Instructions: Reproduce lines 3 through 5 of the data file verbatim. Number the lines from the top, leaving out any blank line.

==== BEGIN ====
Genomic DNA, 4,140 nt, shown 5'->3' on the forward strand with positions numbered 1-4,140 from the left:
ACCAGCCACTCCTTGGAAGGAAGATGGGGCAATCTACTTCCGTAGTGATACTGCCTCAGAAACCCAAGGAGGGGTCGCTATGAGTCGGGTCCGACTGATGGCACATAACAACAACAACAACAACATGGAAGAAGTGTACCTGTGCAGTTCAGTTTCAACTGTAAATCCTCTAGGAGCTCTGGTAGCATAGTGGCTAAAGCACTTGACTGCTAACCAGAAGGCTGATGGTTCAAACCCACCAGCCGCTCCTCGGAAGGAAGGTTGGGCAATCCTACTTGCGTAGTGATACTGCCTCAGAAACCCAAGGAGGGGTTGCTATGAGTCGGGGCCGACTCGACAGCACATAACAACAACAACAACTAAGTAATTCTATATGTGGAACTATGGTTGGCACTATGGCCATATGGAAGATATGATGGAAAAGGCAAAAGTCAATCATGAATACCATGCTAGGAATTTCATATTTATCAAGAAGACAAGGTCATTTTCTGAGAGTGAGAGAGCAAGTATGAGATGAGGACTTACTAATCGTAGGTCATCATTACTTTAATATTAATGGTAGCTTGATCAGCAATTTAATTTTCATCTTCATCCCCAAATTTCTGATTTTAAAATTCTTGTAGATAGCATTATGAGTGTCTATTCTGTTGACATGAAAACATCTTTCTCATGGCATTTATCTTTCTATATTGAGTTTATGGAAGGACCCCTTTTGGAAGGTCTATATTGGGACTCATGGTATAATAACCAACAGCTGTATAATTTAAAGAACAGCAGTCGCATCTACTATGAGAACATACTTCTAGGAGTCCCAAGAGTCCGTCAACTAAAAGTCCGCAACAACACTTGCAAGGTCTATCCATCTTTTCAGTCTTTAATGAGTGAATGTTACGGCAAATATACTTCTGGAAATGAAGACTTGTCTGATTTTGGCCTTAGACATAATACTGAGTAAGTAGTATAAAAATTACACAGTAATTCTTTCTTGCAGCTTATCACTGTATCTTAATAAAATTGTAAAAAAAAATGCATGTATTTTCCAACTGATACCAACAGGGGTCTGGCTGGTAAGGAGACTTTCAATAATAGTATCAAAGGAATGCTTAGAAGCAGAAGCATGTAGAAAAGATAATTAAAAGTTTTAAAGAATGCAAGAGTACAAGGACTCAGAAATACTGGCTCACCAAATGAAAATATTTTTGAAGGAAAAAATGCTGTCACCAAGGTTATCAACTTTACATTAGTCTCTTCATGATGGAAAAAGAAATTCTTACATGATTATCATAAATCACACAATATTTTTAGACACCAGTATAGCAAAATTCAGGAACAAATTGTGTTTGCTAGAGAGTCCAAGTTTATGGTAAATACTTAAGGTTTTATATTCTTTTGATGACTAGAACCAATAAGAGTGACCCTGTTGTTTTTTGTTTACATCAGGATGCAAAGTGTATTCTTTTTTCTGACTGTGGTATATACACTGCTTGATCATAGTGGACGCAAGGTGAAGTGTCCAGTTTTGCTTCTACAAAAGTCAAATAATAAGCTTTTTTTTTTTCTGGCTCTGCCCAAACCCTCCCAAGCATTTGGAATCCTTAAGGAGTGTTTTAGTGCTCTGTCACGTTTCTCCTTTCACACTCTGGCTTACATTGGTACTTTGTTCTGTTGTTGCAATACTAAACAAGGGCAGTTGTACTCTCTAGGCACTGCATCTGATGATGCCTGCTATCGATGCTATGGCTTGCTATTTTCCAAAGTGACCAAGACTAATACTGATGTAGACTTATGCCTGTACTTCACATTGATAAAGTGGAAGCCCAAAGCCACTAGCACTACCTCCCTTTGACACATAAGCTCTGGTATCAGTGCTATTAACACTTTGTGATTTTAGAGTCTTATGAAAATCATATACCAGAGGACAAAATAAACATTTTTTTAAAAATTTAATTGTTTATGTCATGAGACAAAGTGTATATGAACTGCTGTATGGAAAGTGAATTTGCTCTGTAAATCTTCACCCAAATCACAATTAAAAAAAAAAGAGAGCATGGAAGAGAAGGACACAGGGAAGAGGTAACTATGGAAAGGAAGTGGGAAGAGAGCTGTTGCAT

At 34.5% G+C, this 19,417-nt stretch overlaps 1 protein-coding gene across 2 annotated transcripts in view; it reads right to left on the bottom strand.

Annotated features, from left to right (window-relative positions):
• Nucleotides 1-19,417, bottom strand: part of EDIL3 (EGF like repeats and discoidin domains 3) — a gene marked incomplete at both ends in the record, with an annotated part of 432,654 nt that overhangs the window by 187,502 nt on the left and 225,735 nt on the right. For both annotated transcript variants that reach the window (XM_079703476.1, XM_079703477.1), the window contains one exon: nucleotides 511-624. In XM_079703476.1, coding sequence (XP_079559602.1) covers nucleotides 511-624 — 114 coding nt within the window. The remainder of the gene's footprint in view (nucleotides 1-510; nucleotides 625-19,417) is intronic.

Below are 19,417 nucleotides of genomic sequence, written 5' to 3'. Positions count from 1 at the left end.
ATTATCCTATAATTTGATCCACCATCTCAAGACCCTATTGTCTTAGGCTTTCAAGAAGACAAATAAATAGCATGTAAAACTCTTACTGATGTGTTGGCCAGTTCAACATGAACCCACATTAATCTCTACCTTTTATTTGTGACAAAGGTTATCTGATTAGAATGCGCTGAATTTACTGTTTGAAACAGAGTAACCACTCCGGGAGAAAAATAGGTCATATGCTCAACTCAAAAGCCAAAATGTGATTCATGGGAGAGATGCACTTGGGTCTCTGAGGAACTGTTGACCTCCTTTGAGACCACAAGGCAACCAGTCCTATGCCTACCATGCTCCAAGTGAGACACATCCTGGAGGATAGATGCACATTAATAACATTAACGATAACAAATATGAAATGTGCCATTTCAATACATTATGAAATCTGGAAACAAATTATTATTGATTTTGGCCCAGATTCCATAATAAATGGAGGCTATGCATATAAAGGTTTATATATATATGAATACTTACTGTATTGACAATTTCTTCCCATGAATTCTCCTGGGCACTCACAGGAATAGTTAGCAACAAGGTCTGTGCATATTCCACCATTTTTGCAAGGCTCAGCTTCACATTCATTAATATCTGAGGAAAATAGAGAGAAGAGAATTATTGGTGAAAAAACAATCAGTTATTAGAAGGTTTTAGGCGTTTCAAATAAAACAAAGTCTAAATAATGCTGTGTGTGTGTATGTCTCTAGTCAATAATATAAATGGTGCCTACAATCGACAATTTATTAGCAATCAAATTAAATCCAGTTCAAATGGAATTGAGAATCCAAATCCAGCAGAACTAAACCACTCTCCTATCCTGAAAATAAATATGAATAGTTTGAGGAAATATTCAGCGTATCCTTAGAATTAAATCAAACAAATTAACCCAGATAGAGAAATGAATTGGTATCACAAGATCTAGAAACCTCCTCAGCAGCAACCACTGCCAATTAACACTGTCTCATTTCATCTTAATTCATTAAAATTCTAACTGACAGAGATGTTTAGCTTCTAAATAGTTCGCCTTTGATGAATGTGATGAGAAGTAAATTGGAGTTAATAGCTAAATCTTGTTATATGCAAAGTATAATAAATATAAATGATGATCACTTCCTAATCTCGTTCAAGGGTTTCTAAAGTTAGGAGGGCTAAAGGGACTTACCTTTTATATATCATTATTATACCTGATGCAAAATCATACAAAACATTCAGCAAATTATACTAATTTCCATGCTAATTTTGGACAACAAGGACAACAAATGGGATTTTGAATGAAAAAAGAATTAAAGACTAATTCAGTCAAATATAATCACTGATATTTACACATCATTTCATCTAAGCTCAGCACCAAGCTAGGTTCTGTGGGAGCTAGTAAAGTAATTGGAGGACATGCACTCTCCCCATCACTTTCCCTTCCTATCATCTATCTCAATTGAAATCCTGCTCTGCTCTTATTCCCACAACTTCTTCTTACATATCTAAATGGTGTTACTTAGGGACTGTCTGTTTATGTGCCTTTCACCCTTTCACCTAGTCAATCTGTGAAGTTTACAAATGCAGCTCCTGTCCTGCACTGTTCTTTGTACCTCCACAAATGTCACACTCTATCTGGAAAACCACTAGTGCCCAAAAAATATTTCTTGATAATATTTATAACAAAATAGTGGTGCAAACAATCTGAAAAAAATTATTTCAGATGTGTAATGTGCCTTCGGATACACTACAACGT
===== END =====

At 34.5% G+C, this 19,417-nt stretch overlaps 1 protein-coding gene across 2 annotated transcripts in view; it reads right to left on the bottom strand.

Annotated features, from left to right (window-relative positions):
• Nucleotides 1-19,417, bottom strand: part of EDIL3 (EGF like repeats and discoidin domains 3) — a gene marked incomplete at both ends in the record, with an annotated part of 432,654 nt that overhangs the window by 187,502 nt on the left and 225,735 nt on the right. For both annotated transcript variants that reach the window (XM_079703476.1, XM_079703477.1), the window contains one exon: nucleotides 511-624. In XM_079703476.1, coding sequence (XP_079559602.1) covers nucleotides 511-624 — 114 coding nt within the window. The remainder of the gene's footprint in view (nucleotides 1-510; nucleotides 625-19,417) is intronic.